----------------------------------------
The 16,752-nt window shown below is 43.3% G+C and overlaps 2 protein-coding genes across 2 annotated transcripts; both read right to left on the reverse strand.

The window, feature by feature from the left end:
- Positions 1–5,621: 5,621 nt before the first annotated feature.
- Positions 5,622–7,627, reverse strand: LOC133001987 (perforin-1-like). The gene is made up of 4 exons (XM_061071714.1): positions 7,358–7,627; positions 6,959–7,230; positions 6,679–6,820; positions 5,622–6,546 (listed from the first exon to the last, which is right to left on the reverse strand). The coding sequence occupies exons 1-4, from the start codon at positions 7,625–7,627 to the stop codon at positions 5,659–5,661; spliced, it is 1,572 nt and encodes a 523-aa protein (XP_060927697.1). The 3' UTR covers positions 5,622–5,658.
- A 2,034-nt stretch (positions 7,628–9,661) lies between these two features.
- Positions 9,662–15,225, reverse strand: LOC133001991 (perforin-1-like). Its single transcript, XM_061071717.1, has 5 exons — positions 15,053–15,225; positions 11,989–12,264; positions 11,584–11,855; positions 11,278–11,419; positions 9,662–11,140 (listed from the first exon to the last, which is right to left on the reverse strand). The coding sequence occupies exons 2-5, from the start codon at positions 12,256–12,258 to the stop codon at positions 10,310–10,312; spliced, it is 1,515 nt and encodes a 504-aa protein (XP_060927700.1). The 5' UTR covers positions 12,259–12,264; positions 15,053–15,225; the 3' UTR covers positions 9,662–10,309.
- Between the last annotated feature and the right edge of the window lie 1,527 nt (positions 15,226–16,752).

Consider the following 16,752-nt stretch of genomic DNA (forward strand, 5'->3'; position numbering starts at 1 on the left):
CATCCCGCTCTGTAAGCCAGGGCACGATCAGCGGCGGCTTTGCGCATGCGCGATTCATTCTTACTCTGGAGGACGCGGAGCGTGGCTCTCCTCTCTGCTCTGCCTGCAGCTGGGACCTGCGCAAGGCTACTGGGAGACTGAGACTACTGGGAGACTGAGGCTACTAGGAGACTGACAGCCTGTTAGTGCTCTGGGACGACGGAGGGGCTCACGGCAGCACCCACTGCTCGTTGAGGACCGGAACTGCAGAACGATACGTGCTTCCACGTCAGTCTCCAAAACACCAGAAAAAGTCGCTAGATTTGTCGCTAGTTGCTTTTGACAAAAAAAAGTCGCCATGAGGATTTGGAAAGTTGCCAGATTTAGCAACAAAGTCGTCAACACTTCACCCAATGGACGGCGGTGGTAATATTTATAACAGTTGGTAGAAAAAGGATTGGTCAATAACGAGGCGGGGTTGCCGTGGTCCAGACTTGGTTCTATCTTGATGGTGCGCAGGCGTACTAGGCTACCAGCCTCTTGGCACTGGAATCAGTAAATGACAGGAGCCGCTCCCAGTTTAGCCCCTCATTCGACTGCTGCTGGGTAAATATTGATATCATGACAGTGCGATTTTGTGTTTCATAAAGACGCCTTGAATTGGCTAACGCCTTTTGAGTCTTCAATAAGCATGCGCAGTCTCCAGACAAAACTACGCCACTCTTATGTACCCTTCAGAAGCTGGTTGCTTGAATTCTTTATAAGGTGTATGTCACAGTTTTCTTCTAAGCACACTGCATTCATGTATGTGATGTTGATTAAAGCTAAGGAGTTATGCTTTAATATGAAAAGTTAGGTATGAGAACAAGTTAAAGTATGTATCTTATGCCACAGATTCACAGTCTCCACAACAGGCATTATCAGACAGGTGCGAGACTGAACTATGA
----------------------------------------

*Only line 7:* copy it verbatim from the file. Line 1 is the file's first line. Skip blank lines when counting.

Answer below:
- Between the last annotated feature and the right edge of the window lie 1,527 nt (positions 15,226–16,752).